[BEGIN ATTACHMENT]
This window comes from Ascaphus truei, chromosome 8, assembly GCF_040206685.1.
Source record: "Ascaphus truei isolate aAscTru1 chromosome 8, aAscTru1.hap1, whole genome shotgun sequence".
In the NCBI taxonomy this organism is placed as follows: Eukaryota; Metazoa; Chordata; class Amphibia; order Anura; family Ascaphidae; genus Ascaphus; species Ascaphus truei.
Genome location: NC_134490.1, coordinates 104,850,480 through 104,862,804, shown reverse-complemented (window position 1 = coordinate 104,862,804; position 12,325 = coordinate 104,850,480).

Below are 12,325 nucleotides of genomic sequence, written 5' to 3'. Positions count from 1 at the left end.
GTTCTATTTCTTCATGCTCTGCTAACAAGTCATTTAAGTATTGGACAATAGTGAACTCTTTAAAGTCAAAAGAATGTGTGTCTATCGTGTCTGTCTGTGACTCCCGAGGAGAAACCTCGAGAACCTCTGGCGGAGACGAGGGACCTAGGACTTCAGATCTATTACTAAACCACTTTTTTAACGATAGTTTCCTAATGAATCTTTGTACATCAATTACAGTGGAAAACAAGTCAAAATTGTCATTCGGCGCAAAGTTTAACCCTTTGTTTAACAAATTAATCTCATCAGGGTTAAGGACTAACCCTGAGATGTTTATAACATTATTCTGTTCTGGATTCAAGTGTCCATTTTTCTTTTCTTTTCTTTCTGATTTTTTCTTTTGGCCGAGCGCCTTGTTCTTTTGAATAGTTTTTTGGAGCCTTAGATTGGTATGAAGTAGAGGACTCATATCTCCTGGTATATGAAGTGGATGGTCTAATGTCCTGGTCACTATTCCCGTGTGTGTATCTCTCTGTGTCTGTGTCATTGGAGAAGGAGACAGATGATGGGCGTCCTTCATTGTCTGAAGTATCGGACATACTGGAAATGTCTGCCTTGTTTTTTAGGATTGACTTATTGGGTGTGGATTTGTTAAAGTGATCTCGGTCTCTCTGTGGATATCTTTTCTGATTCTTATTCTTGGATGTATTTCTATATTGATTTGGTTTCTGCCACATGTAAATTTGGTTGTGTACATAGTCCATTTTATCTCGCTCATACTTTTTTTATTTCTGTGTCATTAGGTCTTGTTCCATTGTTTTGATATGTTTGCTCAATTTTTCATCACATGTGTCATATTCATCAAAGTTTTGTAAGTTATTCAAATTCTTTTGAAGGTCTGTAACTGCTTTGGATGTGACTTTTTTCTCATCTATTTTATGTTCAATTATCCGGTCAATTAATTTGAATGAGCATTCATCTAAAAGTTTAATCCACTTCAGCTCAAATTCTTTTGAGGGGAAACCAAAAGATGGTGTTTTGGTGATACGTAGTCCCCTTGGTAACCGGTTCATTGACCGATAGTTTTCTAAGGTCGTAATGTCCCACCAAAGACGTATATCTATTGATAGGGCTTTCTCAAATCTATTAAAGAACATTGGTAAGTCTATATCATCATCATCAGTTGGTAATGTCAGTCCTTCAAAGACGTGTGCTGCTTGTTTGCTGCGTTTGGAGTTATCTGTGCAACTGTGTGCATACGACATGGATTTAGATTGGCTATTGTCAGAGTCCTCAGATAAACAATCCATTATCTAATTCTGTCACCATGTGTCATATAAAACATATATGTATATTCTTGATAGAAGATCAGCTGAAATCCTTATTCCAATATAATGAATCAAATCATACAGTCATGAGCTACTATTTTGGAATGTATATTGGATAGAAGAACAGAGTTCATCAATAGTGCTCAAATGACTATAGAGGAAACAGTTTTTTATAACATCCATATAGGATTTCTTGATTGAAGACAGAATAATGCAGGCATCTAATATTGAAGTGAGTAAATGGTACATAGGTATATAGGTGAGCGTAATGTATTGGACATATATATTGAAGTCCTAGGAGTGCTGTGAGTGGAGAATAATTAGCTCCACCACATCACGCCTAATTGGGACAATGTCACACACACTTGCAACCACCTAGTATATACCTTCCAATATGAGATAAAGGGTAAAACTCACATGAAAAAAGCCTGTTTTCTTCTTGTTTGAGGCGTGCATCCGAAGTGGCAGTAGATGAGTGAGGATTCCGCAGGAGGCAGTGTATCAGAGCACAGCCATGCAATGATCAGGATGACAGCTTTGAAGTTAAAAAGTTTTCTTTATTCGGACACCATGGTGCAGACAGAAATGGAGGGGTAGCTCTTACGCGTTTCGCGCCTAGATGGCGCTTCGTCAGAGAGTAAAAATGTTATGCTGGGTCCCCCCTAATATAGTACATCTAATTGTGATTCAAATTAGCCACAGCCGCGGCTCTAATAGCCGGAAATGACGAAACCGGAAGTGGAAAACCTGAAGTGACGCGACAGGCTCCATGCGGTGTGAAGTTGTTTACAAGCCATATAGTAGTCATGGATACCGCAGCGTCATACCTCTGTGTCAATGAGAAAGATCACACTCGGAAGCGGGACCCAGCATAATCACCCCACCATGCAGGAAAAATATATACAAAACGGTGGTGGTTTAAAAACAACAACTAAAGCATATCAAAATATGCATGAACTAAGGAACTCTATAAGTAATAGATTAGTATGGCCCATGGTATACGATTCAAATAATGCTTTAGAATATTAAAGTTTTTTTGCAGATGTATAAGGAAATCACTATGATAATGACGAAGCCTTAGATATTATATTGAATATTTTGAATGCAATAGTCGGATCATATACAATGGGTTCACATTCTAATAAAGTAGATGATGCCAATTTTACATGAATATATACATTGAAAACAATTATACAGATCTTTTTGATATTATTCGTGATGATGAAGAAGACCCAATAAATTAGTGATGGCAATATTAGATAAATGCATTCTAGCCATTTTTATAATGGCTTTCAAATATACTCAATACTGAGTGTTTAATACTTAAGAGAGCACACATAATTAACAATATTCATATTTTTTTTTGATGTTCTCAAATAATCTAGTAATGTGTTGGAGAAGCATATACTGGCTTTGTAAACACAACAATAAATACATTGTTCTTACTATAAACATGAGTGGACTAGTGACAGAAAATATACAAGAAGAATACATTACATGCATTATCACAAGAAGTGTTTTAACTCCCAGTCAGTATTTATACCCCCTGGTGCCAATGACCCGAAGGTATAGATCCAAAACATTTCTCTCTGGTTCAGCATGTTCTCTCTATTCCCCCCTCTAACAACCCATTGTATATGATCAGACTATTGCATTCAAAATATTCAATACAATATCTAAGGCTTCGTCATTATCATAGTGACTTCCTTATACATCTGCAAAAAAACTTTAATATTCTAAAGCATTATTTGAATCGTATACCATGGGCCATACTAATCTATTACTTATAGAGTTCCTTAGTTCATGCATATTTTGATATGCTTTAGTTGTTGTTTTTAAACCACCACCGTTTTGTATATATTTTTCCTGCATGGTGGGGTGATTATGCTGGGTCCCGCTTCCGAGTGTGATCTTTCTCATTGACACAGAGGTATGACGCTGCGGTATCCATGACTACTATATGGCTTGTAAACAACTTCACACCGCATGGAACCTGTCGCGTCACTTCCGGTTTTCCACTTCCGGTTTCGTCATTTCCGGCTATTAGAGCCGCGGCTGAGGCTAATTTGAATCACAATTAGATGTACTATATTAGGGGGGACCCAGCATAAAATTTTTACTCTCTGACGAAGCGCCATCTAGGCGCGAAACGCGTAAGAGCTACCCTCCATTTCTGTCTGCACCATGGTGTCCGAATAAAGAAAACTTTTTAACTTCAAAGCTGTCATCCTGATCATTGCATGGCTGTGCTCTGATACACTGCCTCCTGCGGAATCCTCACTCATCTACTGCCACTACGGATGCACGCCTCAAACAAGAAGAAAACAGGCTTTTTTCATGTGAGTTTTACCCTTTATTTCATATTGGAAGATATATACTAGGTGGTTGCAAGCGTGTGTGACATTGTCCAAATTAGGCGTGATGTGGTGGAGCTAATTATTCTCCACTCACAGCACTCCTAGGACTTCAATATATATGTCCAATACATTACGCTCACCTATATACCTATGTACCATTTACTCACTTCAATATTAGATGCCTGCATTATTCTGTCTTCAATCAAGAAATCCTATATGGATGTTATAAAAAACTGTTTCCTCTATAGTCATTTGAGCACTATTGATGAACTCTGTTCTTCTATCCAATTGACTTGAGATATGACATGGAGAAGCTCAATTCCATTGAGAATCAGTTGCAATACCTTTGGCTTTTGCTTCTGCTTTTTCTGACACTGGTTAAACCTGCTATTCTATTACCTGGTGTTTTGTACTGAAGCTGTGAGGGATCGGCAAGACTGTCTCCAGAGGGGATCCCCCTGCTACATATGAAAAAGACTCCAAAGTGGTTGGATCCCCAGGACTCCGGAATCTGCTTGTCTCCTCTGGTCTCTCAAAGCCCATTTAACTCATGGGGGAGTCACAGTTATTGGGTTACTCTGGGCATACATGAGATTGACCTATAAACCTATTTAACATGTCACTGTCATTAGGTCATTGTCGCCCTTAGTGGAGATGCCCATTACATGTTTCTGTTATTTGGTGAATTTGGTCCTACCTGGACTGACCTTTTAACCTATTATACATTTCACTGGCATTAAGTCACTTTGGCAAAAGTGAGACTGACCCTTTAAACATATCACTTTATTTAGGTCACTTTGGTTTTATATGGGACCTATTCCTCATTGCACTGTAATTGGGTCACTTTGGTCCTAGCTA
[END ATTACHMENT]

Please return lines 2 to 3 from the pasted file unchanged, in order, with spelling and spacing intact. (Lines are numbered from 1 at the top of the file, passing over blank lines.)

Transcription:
Source record: "Ascaphus truei isolate aAscTru1 chromosome 8, aAscTru1.hap1, whole genome shotgun sequence".
In the NCBI taxonomy this organism is placed as follows: Eukaryota; Metazoa; Chordata; class Amphibia; order Anura; family Ascaphidae; genus Ascaphus; species Ascaphus truei.